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Feb 08 2014

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compare and contrast

Foreign Secretary William Hague is apparently concerned about press restrictions in Egypt. He has reportedly urged the interim Egyptian government to demonstrate commitment to free expression.

The press release on the gov.uk website says:

Speaking today about increasing restrictions placed upon journalists and the media in Egypt, Foreign Secretary William Hague said:

  • “I am very concerned by restrictions on freedom of the press in Egypt, including reports of the recent charging of Al Jazeera journalists, two of whom are British, Sue Turton and Dominic Kane.
  • “We have raised our concerns about these cases and freedom of expression at a senior level with the Egyptian government in recent days. I will discuss these concerns with other European Foreign Ministers at the European Foreign Affairs Council on Monday, and we will continue to monitor the situation of the journalists very closely, and raise them with the Egyptian authorities.
  • “The UK believes a free and robust press is the bedrock of democracy. I urge the Egyptian interim government to demonstrate its commitment to an inclusive political process which allows for full freedom of expression and for journalists to operate without the fear of persecution.”

So, the UK Government believes that a “free and robust press is the bedrock of democracy”.

I agree.

Last weekend’s Guardian newspaper reported on the visits they had from and the conversations they had with Cabinet Secretary, Sir Jeremy Heywood and colleagues back in June and July of last year when the Snowden revelations were just starting to cause some ripples.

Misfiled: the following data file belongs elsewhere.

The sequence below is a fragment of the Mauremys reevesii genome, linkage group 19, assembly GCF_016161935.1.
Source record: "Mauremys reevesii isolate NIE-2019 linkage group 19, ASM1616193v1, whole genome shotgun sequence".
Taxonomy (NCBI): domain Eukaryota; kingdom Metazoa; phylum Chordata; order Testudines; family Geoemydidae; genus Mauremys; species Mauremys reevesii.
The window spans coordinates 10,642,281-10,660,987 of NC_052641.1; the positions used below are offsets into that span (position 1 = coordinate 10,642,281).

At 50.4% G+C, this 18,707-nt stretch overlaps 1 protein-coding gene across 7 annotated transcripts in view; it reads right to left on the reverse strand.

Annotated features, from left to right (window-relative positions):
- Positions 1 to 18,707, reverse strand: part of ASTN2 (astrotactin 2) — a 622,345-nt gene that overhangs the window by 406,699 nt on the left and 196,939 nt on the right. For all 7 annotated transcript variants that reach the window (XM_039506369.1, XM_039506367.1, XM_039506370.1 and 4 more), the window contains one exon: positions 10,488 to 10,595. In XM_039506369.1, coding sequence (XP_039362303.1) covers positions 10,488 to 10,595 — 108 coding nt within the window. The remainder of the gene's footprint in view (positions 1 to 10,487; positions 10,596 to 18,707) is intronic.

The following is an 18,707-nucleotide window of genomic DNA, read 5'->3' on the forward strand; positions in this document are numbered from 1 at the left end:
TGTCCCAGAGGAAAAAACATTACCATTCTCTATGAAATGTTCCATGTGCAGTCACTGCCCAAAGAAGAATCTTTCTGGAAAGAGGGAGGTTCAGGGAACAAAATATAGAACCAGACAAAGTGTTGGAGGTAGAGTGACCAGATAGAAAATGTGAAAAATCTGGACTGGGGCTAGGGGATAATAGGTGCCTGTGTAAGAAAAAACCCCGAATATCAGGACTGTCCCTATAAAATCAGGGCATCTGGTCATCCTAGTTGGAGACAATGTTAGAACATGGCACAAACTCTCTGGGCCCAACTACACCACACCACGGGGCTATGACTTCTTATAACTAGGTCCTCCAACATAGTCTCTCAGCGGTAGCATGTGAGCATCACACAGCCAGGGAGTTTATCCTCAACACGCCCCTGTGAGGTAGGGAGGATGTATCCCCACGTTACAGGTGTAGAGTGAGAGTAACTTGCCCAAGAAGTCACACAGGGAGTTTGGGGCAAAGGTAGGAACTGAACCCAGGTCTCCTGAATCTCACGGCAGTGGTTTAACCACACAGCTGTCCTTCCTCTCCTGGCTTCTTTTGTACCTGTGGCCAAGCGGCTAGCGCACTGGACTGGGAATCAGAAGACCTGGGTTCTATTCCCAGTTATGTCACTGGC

That article says:

In two tense meetings last June and July the cabinet secretary, Jeremy Heywood, explicitly warned the Guardian’s editor, Alan Rusbridger, to return the Snowden documents.

Heywood, sent personally by David Cameron, told the editor to stop publishing articles based on leaked material from American’s National Security Agency and GCHQ. At one point Heywood said: “We can do this nicely or we can go to law”. He added: “A lot of people in government think you should be closed down.”

It goes on:

Days later Oliver Robbins, the prime minister’s deputy national security adviser, renewed the threat of legal action. “If you won’t return it [the Snowden material] we will have to talk to ‘other people’ this evening.” Asked if Downing Street really intended to close down the Guardian if it did not comply, Robbins confirmed: “I’m saying this.”

Perhaps Hague should have a word with Cameron. They really need to be more consistent. If freedom of expression is vital in Egypt, I submit it is equally vital in the UK.

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